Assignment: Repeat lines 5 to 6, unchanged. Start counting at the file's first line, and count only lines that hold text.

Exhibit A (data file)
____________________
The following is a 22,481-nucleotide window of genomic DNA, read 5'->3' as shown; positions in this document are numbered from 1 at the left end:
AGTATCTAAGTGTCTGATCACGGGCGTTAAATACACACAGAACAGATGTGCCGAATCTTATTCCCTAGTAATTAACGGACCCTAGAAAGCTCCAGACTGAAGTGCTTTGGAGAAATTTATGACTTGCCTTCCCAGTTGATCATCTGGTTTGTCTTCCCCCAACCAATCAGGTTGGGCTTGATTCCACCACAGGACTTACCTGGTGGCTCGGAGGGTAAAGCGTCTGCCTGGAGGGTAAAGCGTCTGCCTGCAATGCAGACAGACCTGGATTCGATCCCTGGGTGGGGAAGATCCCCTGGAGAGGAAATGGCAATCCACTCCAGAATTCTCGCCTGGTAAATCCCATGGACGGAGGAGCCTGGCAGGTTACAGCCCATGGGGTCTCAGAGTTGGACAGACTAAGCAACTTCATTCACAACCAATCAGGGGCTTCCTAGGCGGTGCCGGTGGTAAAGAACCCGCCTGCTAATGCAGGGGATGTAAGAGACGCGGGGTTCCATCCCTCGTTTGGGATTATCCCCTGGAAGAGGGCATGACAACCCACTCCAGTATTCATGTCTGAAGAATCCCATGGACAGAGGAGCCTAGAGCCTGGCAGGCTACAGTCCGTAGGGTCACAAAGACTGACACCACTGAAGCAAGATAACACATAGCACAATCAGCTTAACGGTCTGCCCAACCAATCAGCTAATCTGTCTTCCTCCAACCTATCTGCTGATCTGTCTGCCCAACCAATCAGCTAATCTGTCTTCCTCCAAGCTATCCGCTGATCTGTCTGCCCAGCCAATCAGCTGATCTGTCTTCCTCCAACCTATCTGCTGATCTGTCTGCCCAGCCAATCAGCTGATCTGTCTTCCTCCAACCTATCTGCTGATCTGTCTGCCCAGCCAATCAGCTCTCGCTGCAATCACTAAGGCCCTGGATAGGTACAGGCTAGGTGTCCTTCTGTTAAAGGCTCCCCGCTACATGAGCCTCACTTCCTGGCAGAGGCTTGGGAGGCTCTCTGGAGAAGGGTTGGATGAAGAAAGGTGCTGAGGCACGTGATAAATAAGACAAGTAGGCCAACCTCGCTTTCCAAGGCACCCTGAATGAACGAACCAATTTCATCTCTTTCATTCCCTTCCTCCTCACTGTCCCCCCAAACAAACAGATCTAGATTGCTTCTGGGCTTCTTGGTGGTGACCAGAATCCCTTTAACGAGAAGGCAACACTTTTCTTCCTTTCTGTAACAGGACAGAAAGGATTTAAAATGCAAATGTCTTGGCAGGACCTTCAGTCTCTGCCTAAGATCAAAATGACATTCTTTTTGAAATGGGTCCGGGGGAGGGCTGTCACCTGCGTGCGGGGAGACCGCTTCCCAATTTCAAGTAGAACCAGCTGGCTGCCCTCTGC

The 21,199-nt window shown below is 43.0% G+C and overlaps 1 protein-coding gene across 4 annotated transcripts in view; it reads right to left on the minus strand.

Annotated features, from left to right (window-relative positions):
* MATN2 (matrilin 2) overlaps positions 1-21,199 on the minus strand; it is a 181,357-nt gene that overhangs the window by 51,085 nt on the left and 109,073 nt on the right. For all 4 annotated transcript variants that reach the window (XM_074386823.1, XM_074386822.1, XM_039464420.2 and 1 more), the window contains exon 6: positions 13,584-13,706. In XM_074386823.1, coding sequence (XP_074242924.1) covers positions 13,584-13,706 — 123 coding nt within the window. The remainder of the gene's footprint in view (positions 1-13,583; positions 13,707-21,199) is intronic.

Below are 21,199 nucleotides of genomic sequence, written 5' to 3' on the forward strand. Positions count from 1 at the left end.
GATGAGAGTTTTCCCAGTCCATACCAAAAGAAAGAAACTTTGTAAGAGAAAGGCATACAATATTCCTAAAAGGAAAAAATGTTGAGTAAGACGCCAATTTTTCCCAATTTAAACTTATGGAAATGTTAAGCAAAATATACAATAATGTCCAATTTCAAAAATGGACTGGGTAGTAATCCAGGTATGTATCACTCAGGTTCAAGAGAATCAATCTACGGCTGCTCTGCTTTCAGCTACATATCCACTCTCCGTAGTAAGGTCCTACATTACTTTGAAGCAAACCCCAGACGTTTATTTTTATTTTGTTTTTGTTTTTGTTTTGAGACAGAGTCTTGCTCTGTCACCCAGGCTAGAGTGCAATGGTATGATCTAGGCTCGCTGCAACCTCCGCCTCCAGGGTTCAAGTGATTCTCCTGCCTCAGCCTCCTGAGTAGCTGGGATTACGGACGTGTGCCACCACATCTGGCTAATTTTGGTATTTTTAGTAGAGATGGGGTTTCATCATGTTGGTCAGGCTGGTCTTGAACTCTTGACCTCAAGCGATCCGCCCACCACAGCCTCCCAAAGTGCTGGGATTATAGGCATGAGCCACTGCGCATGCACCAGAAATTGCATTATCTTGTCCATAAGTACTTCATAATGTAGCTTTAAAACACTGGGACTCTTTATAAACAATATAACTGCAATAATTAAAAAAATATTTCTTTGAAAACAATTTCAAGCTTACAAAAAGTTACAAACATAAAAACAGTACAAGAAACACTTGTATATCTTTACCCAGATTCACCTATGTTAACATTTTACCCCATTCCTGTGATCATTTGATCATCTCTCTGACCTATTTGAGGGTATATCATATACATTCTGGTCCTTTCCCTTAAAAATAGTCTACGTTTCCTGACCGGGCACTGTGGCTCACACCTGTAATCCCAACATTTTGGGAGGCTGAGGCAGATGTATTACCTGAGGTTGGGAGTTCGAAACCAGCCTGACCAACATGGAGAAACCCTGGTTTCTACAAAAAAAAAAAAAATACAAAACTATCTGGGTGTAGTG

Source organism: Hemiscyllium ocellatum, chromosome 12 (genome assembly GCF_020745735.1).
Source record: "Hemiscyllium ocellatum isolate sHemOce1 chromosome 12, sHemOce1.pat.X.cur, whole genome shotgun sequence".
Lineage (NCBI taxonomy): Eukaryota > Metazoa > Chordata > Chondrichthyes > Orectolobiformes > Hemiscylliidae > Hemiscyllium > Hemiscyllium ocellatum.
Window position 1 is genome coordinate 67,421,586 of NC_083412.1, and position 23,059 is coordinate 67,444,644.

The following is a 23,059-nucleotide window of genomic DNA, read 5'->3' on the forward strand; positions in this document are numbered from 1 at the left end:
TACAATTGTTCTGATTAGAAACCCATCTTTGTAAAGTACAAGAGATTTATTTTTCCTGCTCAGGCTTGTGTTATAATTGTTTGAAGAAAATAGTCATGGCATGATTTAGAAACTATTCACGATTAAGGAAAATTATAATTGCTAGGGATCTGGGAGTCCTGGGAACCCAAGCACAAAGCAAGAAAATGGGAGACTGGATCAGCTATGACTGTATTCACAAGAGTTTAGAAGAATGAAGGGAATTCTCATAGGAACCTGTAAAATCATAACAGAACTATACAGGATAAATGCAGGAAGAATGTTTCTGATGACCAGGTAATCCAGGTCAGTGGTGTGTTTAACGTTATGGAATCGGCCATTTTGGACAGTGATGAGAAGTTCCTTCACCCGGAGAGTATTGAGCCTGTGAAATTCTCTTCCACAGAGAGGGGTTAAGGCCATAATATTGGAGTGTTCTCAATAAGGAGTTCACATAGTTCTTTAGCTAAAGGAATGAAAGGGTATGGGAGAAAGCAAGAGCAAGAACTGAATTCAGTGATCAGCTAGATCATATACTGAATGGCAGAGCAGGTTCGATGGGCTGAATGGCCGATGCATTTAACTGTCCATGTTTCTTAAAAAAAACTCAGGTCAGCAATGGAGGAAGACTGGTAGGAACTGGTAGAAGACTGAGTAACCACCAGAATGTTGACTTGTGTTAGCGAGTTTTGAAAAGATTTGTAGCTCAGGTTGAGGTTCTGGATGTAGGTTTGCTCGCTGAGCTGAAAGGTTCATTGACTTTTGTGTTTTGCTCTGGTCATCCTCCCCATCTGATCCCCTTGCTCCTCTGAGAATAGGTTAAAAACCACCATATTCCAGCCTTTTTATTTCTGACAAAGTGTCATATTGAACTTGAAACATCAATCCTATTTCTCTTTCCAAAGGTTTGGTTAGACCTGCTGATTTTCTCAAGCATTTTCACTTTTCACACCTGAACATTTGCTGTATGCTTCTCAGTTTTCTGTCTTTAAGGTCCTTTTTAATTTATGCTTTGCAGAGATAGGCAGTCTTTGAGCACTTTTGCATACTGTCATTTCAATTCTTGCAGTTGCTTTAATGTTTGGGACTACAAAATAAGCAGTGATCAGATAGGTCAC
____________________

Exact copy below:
* MATN2 (matrilin 2) overlaps positions 1-21,199 on the minus strand; it is a 181,357-nt gene that overhangs the window by 51,085 nt on the left and 109,073 nt on the right. For all 4 annotated transcript variants that reach the window (XM_074386823.1, XM_074386822.1, XM_039464420.2 and 1 more), the window contains exon 6: positions 13,584-13,706. In XM_074386823.1, coding sequence (XP_074242924.1) covers positions 13,584-13,706 — 123 coding nt within the window. The remainder of the gene's footprint in view (positions 1-13,583; positions 13,707-21,199) is intronic.

Below are 21,199 nucleotides of genomic sequence, written 5' to 3' on the forward strand. Positions count from 1 at the left end.